Zhang Lu (simplified Chinese: 张路; traditional Chinese: 張路; pinyin: Zhāng Lù; Wade–Giles: Chang Lu; c. 1464–1538)[1][2] was a Chinese landscape painter during the Ming dynasty (1368–1644).

Zhang Lu, Laozi Riding an Ox 畫老子騎牛. Light ink and color on paper. National Palace Museum

Zhang was born in Xiangfu (祥符; present-day Kaifeng, Henan) into a wealthy family and educated with princes of the imperial family. He attained great success as a professional painter but lived very simply, almost as a hermit.[3] He began his study of painting by emulating the leading court painter, Wang E, but quickly turned from the academy to other models and masters.[3] His courtesy name was Tianchi (天馳) and his pseudonym was Pingshan (平山). He was a student of Wu Wei.[1] Zhang followed the Zhe school of painting. He painted landscapes and human figures in a free and uninhibited style. According to many legends he also contributed to major religions that are still present in modern day China. He also attemped to teach students about art in an unnamed unkown local school, apparently he was unsuccessful in his teachings.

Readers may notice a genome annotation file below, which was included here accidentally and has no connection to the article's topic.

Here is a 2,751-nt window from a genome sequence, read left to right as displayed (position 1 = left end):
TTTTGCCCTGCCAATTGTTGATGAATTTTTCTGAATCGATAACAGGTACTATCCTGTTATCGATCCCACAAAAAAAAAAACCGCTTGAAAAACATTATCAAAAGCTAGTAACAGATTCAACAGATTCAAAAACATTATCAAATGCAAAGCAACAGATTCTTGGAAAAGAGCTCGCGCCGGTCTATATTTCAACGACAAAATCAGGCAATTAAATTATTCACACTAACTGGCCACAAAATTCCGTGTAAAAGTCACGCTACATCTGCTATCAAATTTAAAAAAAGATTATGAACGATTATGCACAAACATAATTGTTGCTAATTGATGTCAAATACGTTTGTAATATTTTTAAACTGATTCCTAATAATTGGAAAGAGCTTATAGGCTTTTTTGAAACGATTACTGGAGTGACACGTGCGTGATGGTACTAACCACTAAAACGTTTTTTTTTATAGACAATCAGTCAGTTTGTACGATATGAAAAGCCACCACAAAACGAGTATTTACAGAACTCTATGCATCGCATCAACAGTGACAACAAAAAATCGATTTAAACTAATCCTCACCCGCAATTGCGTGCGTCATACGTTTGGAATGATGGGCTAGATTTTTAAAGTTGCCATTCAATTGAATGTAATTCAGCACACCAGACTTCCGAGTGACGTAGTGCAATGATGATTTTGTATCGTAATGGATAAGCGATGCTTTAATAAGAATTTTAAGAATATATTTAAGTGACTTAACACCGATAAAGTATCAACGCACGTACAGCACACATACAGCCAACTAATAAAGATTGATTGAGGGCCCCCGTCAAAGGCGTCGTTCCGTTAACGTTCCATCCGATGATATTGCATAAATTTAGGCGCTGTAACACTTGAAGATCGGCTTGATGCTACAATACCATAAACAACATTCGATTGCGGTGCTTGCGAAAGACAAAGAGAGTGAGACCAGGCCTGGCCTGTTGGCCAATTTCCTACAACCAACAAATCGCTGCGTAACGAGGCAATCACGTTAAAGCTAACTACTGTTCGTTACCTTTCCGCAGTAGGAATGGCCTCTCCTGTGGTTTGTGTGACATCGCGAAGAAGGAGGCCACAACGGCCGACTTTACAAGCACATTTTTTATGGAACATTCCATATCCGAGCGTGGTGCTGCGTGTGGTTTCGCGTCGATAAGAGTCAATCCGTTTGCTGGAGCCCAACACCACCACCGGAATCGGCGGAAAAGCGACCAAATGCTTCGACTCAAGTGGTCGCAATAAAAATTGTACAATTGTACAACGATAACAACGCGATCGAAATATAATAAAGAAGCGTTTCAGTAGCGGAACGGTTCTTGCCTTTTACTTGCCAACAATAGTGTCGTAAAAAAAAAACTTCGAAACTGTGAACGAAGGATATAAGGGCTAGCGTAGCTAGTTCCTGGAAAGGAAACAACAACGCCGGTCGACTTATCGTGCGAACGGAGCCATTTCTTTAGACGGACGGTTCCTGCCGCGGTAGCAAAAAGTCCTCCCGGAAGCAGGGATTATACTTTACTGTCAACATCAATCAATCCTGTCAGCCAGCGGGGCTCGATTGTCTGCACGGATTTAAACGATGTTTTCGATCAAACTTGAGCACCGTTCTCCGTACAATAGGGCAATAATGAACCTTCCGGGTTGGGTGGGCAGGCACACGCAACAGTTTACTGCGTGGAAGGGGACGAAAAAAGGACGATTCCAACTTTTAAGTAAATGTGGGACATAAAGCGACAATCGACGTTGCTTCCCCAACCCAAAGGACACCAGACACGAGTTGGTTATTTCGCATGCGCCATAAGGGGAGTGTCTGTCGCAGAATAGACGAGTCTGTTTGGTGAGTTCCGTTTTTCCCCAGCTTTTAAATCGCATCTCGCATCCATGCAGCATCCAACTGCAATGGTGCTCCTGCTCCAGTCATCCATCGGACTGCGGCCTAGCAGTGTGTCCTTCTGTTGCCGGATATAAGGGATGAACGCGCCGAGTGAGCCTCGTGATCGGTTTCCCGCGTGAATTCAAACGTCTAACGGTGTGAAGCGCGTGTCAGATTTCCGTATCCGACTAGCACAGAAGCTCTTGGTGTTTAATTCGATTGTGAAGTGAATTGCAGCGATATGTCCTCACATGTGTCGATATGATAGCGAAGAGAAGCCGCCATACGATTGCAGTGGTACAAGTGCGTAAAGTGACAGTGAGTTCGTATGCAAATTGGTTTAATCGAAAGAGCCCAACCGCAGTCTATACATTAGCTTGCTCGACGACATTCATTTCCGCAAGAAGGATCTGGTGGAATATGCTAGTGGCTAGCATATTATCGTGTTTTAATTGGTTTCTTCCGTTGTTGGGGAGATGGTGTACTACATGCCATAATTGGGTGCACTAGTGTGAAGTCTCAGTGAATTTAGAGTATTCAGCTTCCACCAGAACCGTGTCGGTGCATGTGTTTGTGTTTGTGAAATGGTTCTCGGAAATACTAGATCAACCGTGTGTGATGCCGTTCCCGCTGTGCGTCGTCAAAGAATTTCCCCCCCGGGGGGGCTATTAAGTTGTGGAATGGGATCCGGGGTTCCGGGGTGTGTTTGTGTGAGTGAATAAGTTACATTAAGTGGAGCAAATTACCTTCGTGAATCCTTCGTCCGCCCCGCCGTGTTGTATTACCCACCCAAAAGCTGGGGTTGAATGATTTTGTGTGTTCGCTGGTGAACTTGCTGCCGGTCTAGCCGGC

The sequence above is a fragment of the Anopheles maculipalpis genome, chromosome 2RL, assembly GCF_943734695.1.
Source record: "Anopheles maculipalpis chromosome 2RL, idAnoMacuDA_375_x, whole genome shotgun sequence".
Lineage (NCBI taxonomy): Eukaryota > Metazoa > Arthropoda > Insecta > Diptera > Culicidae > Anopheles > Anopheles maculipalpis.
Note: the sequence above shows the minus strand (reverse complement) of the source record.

Notes edit

  1. ^ a b Cihai: Page 1085.
  2. ^ "Zhang Lu Brief Biography". Retrieved 2010-03-27.
  3. ^ a b The Metropolitan Museum of Art. "Zhang Lu". www.metmuseum.org. Retrieved 2021-07-12.

References edit

  • Cihai. Shanghai: Shanghai ci shu chu ban she, 1979.